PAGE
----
Where does Ohio’s electricity come from?
In Ohio, the majority of our electricity is generated using nonrenewable resources like coal, natural gas, nuclear and petroleum. While these resources are found naturally in the earth and produce large amounts of electricity, nonrenewable resources take a long time to form, and there is a limited supply available for people to use for power generation.
Renewable resources including hydropower, wind, biomass and solar energy are also used to produce electricity, but often on a smaller scale. These resources are readily available in nature and can be replenished relatively quickly.
The PUCO supports a mix of generation resources in order to minimize the risks, including price spikes, associated with an exclusive reliance on any one type of electric generation. Below are brief descriptions of the generation resources currently used in Ohio.
|Ohio generation output 2011|
Coal, a nonrenewable fossil fuel, is used to generate 77.87 percent of the electricity in Ohio. Coal is burned to produce heat, which converts water into high-pressure steam. The steam turns the blades of a turbine that is connected to a generator. The generator spins and converts mechanical energy to electricity.
Natural gas, a nonrenewable fossil fuel, can either be burned to produce steam or to produce hot combustion gas that passes through the turbine blades. Approximately 9.12 percent of the electricity in Ohio is produced using natural gas and other gases.
Petroleum, a nonrenewable fossil fuel, is burned to create steam to turn the turbine blades. The most common form of petroleum used to make electricity is fuel oil, a type of oil that is refined from crude oil. Petroleum generates approximately one percent of Ohio electricity.
Nuclear power involves a process called fission in which the atoms of the element uranium split, releasing heat to turn water into steam and rotate the turbine blades. Nuclear power is nonrenewable and is used to generate about 11 percent of Ohio electricity.
In hydropower generation, flowing water is used to spin the turbine connected to the generator. Hydropower plants can use the current from a river or falling water that has accumulated in a dam to create the force needed to turn the turbine blades.
Wind turbines harness the force of the natural wind to turn the generator turbine.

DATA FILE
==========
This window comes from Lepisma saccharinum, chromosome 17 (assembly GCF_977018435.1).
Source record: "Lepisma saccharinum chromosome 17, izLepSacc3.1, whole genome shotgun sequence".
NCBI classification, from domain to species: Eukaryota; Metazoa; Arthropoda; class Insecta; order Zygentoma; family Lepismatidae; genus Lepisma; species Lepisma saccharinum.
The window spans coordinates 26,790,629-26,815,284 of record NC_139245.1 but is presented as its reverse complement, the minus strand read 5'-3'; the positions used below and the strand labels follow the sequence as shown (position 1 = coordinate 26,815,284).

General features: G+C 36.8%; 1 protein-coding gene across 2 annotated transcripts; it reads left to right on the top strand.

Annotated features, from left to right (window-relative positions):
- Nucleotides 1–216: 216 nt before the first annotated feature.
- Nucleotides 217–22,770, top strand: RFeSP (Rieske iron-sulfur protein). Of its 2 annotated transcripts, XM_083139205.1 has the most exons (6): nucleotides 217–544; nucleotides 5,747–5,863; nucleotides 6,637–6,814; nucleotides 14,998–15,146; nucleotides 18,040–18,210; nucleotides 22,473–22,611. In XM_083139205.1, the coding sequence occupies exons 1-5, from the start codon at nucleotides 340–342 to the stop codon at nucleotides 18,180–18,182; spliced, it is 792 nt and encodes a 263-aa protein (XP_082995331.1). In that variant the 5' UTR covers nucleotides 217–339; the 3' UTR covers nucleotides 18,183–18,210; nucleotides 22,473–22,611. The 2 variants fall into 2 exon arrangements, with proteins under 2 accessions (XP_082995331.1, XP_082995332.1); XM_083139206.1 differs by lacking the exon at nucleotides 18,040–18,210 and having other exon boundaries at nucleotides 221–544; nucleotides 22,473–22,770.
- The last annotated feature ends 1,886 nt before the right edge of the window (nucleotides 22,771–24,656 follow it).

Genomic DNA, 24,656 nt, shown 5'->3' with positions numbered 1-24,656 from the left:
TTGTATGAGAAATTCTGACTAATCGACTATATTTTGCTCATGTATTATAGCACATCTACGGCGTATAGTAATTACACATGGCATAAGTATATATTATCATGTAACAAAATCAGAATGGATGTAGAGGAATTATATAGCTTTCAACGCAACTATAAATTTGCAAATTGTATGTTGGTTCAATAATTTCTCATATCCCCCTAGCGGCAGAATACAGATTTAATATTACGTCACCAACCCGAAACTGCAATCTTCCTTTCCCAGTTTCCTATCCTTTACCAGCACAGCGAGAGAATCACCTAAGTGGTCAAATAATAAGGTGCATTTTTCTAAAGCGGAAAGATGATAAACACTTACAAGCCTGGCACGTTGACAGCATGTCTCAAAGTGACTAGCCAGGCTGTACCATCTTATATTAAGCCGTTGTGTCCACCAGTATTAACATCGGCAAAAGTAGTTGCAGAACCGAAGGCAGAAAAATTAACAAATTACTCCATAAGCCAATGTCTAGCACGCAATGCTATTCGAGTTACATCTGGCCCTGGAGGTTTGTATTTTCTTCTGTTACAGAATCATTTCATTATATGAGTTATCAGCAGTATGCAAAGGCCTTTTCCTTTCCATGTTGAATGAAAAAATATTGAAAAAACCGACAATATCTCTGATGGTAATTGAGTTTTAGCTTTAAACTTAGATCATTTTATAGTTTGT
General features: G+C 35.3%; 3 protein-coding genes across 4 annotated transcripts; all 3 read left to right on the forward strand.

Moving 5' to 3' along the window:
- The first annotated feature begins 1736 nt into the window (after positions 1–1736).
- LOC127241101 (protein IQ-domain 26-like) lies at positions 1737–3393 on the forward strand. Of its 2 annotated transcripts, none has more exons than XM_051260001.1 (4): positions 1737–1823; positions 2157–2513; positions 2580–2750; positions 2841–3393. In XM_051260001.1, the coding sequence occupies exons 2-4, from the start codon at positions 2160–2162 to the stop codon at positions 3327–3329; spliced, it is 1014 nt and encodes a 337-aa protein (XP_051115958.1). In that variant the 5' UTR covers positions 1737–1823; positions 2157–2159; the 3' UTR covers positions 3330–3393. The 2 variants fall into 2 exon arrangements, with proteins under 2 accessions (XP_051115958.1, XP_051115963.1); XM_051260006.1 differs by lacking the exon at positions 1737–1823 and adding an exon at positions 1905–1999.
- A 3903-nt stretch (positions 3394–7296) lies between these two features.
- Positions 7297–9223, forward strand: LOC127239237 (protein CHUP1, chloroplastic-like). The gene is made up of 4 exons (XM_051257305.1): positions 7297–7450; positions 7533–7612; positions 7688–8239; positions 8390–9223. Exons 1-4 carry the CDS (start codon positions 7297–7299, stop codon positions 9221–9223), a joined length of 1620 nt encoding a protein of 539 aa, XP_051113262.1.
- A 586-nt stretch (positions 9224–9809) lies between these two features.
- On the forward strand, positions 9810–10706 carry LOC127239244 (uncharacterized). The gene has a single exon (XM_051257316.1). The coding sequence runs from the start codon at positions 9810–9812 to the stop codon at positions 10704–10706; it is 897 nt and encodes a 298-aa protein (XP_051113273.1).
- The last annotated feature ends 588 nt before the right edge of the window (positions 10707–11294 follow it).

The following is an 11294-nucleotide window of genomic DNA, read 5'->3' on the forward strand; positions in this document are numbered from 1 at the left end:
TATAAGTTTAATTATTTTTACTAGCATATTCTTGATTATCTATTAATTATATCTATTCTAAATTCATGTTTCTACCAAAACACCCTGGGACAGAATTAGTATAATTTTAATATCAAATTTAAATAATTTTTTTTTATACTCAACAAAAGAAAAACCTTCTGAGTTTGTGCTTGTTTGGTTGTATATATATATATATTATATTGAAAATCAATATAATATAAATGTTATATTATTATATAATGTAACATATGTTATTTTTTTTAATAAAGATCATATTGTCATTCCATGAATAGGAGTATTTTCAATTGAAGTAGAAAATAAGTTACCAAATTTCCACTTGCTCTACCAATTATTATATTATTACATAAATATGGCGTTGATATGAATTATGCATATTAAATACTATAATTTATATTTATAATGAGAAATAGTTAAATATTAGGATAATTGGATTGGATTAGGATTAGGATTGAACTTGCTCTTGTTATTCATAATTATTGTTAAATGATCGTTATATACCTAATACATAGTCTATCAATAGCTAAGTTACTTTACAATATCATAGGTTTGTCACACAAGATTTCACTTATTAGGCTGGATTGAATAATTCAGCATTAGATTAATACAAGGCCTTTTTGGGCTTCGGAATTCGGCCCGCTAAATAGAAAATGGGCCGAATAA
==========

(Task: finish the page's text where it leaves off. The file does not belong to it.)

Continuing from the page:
Solar power uses photovoltaic cells to harness the energy of the sun to produce energy.
Geothermal energy involves the heat buried beneath the surface of the earth. This heat transforms water into steam, which is then tapped to be used at steam-turbine plants.
Biomass energy resources include wood and wood wastes, landfill gas, biogas from food processing waste, animal waste, sewage sludge, and potential energy crops. The Ohio Biomass Energy Program (OBEP) works to promote the use of biomass in Ohio.
Snapshot of existing and planned renewable energy facilities in Ohio
- Timber Road Wind Farm II, 55 turbines, 100 MW*
- Blue Creek Wind Farm, 160 turbines, 350 MW*
- Buckeye Wind Farm, 54 turbines, 135 MW**
- Buckeye II Wind Farm, 52 turbines, 140 MW**
- Hardin Wind Farm, 132 turbines, 211 MW**
- Hog Creek Wind Farm I & II, 35 turbines, 67 MW**
- Timber Road Wind Farm I & III, 60 turbines, 99 MW**
- Black Fork, 91 turbines, 200 MW**
**Approved, not yet under construction
- Wyandot Solar Energy Generation Facility, 12 MW
- Yankee Station Solar Generating Facility, 1.1 MW
- First Solar Perrysburg Array, 2.4 MW
- BNB Napoleon Solar, 9.8 MW
- Melink Solar Canopy at the Cincinnati Zoo, 1.6 MW
- Bryan Municipal Utilities, 2 MW
- Centerburg High School Solar Array, 1 MW
Hydro and Other
130 MW hydroelectric capacity statewide
19 landfill gas projects of which nine generate electricity for a total capacity of 50 MW
Biomass generation using waste residue to generate heat and power onsite in the wood manufacturing and paper industries
Ohio’s alternative energy portfolio standard
Ohio law contains an alternative energy portfolio standard that requires that 25 percent of electricity sold by Ohio’s electric distribution utilities or electric services companies must be generated from alternative energy sources by 2025. At least half of this energy must come from renewable energy sources, such as solar, wind, biomass and hydro with a minimum of one-half percent coming from solar resources. One half of the renewable energy facilities must be located in Ohio.
In addition to the renewable sources requirement, the remainder of the alternative energy required to meet the standard may be generated from advanced energy resources, such as clean coal, nuclear, fuel cells, customer cogeneration, and solid waste.
The new law sets annual benchmarks, or incremental percentage requirements for renewable energy, through 2025. Each utility and electric services company is subject to compliance payments if the annual benchmarks are not met. Utilities and electric services companies may purchase renewable energy credits to meet the renewable portion of the standard.